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basis. we may not share everything at the same level with certain countries that we would with the brits, for example, but unless there's a reason not to share, we would likely want to share that information, particularly if it could lend some helpful information that would lead to what happened to this airplane. >> daniel, as a pilot, how important do you think this kind of radar data is? >> well, it's very important for ultimately trying to verify fundamentally one of two distinct paths this investigation can go to. either deliberate or mechanically induced failure. so depending on where the radar information indicates the plane, for instance, turned or which way it was heading or what altitude it was at or what air speed it was at could significantly inform which direction the investigation goes. >> and don, let's talk about the issue of the hard drives. we've all deleted data from our hard drives. leave the topic there. what do you think they're searching for in particular? how do they distinguish whether
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this is a benign removal of data from the flight simulators and what are they looking for exactly on the hard drives? >> well, i think they're looking for anything that might be nefarious. for one thing, if you look at was there some type of information where the pilot practiced this maneuver, this particular left turn that's become so critical in this investigation that was made right when the plane fell off the radar. so if that type of a flight pattern was on there, possibly that could lead to nefarious activity. it may be not. but they're looking for essentially anything that might indicate that this was -- that there was criminal intent there. not just the flight patterns, but they'll be looking for e-mails. they'll be looking for telephone records. they're going to be looking for anything. we live our lives online right now. and so the fact that, you know, some bit of -- some electronic bread crumb might be there to lend some information could be critical. >> and what do you think it means that they're waiting until this late date?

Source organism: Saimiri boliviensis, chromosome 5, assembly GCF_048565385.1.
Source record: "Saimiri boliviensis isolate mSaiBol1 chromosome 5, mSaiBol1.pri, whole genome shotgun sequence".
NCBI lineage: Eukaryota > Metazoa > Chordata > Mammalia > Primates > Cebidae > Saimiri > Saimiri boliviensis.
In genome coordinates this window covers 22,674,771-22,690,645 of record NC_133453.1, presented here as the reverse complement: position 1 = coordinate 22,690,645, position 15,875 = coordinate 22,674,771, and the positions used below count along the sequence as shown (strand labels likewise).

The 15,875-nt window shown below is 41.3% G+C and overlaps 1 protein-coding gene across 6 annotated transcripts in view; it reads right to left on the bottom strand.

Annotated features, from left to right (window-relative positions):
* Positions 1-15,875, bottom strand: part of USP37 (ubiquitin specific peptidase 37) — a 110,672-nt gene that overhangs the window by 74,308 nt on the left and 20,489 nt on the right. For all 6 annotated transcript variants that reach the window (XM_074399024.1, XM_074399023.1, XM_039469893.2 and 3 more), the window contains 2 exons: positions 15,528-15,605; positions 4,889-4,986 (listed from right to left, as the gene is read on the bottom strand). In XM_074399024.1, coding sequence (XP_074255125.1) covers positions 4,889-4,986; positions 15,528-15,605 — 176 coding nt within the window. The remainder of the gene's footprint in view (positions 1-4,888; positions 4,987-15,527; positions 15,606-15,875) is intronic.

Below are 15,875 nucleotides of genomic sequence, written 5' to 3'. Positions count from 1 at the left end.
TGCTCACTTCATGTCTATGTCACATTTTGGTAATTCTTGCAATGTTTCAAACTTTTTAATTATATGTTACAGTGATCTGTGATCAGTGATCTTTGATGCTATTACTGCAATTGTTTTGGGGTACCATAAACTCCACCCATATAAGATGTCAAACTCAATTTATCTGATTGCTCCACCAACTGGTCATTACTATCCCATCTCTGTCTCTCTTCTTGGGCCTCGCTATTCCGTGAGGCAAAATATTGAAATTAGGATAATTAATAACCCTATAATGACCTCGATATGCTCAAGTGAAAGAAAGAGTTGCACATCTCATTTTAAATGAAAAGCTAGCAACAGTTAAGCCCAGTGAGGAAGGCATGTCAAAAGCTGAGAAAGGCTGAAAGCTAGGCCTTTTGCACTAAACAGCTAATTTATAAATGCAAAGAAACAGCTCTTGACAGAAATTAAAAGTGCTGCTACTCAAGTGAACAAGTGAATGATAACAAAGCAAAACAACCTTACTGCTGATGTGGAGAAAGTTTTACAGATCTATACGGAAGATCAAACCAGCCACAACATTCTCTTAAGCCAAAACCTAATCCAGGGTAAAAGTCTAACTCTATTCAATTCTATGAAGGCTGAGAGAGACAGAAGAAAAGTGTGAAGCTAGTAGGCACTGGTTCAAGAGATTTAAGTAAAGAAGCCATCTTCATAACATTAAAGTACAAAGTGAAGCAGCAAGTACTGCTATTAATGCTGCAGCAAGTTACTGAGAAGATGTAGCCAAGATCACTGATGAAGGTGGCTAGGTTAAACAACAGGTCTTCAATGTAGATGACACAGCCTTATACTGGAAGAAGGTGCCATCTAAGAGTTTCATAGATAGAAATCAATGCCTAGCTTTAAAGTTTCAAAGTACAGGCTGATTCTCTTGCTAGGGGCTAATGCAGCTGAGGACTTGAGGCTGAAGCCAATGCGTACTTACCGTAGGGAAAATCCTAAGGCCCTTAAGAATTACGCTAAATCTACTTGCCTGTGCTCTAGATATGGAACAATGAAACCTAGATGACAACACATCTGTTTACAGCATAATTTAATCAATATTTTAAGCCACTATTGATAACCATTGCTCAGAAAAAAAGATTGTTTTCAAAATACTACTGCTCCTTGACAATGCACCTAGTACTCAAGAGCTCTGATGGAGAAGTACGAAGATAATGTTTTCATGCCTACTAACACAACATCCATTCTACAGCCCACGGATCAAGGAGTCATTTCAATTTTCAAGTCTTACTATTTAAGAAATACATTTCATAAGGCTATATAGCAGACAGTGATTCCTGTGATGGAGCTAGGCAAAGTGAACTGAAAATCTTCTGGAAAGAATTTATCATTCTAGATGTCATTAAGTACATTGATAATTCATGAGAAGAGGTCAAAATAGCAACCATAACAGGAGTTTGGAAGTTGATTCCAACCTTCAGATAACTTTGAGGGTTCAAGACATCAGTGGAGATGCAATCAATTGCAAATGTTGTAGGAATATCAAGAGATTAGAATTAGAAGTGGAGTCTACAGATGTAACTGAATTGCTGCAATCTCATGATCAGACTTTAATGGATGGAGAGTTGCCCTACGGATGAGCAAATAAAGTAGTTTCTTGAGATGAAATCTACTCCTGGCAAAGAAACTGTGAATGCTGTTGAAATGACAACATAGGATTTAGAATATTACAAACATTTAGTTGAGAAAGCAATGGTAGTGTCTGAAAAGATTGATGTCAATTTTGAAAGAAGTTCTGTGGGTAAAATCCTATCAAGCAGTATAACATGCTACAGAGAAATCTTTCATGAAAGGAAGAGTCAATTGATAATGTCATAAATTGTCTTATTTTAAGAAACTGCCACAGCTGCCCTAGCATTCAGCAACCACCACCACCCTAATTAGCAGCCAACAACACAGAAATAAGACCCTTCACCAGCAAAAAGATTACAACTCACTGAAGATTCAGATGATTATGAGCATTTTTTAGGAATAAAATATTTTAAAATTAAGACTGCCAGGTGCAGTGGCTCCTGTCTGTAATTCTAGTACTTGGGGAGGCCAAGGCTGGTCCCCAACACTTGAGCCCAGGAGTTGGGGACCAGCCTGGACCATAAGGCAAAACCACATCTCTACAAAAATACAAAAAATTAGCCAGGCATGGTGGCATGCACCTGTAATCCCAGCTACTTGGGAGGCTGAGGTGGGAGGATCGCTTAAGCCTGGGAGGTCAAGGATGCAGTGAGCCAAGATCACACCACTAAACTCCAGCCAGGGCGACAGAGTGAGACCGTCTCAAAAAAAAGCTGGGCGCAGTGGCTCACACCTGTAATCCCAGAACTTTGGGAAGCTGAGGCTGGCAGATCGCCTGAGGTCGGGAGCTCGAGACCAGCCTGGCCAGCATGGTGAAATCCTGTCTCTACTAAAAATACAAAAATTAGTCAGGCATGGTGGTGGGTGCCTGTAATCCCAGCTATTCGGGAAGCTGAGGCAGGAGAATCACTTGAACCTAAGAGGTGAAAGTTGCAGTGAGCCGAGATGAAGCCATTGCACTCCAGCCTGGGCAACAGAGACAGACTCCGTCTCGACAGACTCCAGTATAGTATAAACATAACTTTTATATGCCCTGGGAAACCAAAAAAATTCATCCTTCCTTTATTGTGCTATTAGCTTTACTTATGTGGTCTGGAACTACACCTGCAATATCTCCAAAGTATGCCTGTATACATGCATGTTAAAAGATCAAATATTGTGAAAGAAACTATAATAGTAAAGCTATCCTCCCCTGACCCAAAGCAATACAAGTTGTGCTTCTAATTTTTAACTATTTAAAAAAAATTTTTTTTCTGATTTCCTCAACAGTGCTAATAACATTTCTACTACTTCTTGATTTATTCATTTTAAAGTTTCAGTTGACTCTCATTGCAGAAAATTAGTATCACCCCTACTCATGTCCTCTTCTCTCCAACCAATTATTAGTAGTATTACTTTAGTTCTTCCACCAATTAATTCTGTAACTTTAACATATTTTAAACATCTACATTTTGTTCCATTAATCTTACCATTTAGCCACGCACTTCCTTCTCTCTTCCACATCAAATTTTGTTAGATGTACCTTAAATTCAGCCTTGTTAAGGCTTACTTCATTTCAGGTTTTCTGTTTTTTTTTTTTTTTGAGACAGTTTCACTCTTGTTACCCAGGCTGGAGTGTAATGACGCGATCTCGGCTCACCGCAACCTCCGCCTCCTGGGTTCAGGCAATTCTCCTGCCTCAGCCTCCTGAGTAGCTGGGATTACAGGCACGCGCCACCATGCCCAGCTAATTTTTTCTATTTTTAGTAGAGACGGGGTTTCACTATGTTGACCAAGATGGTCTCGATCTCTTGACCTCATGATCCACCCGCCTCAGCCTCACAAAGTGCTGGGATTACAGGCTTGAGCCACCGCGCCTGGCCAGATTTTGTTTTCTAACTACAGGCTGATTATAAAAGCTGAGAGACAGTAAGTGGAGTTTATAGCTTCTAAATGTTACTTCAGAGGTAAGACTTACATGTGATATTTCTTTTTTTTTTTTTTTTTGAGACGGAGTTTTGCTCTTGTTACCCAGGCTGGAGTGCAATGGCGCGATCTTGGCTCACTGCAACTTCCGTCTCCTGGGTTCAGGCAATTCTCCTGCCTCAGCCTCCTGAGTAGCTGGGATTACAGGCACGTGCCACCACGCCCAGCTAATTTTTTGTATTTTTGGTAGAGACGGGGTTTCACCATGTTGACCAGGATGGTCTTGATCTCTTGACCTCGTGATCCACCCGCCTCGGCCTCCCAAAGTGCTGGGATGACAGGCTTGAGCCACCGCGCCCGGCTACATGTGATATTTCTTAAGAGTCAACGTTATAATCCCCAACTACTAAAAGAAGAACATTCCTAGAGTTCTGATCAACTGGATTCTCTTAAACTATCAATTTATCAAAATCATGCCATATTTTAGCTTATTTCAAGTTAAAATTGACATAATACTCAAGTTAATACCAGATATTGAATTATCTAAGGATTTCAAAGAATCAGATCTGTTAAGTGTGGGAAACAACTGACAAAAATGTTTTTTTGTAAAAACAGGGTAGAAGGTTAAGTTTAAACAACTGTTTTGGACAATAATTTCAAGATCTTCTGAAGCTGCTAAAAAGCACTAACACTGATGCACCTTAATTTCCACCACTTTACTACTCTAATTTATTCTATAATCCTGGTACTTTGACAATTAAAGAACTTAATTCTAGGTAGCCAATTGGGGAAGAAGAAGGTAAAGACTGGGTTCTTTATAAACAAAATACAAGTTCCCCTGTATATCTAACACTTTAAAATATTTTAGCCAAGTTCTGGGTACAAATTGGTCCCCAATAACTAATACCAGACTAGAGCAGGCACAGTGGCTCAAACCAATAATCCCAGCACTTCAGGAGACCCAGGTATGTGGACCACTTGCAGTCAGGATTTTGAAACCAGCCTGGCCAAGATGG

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12 days into this search and now the fbi is assisting with the hard drives? what does that mean? is it a sign of desperation? >> i don't think it's a sign of desperation. i think you've got the malaysian royal police that are doing their best. maybe they realize that they need more assistance at this point, that they don't have the capability to extract that information they may need. the fbi has some very strong analytical data forensic tools. this team, this computer analysis team, they'll tell you. i've talked to colleagues that work on this. there is no such thing as a deleted file. there's always a way to retrieve it. almost always a way to retrieve this information. but you need those sophisticated tools. >> important to remember that, folks. your deleted data is not safe. daniel, you're an aviation attorney. what kind of recourse to do the family members have in this case? >> that was just heart-wrenching. i just can't imagine anything worse than being in an aviation accident. the only thing worse is not really knowing where your loved ones are at this late stage.
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the recourse is really going to track the investigation. if the investigation goes in the direction of a deliberate act, that would trigger some different claims. primarily against the airline. if it goes in a mechanical direction, now you have to start looking at boeing, the manufacturer. so it's complicated, the fact that you don't have the black boxes, the wreckage itself is certainly going to impede the legal process, but at some point, you have to make a decision because some of these legal claims are triggered by statute of limitations, which means you have to bring a legal claim within two years. so you have to establish your case. you have to establish, unfortunately, the claim based on whether the person is dead or not and your loved one is dead or not and you have to go to court to do that and you have to fashion the legal claim and bring it within two years. so there are some issues down the road that are going to be critical for the families. >> all right. this continues to be fascinating stuff with some very big